Fonterra has been ordered to pay damages to French food giant Danone of $183 million over the botulism scare four years ago.
An arbitration panel in Singapore backed Danone's claim for compensation for damage to its business and lost earnings.
The damages are much less than Danone was seeking though are still a significant win for the company.
Watch Fonterra's press conference responding to the tribunal ruling:
Fonterra had argued its supply agreement meant it was liable for no more than around $30m in compensation, while the French firm had been claiming as much as $1 billion.
"We are disappointed that the arbitration tribunal did not fully recognise the terms of our supply agreement with Danone, including the agreed limitations of liability, which was the basis on which we had agreed to do business," Fonterra chief executive Theo Spiering said.
In response, Fonterra has cut its forecast dividend to 35 to 45 cents a share for the 2017/18 financial year, down from 45 to 55 cents.
The decision has no impact on the forecast milk price of $6.75 a kilo of milk solids.
"Fonterra is in a strong financial position and is able to meet the recall costs," Mr Spierings said.
Chairman John Wilson said Fonterra's legal team was still pouring over the 300-page decision but it was "highly unlikely" the decision could be challenged.
"As the chairman and as a farmer, I am angry and I am disappointed with the tribunal's decision...However, we do accept their judgement and will now turn our attention to delivering the best possible return for our farmers despite this outcome."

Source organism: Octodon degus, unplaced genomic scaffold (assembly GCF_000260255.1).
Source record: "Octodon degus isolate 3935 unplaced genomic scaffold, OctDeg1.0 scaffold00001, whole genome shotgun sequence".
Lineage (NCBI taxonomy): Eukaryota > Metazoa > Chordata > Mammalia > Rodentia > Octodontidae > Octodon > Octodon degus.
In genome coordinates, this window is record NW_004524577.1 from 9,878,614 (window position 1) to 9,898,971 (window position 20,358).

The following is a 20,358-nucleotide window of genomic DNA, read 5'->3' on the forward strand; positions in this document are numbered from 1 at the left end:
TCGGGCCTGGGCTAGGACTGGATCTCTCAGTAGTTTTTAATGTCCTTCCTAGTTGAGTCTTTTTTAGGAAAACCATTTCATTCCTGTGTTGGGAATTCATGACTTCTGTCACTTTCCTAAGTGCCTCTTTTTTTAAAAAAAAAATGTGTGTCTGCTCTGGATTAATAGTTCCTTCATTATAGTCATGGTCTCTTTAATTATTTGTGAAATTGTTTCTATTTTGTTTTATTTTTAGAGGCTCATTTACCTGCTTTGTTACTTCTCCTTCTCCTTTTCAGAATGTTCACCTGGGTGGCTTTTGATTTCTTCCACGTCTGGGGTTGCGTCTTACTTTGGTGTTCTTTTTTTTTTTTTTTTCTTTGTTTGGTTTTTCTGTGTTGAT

Despite his anger, Mr Wilson said he was pleased that Fonterra had learnt from the incident and improved the business.
"Our business operates significantly differently today than it did back then [four years ago] and that is critical for our farmers."
He said Fonterra now wanted to "move on".
This morning the company called a trading halt on its shares on the Australian and New Zealand stock exchanges and the Fonterra Shareholders Market, to give it time to consider the outcome of its arbitration with Danone.
The company is now trading again.
The dairy company had previously put aside about $11 million to pay for any damages.
The dispute arose when Fonterra recalled dairy products containing potentially contaminated whey protein concentrate in 2013. It turned out to be a false alarm as subsequent tests ruled out botulism.
Danone is the parent company of manufacturer Nutricia, which was forced to recall infant formula including 67,000 cans in New Zealand alone. The French company claimed significant losses over the contamination scare and subsequent product recall, and the companies have been in arbitration since February last year.
In a statement, Danone said the arbitration decision should mean the lessons of the crisis about the food scare were not forgotten.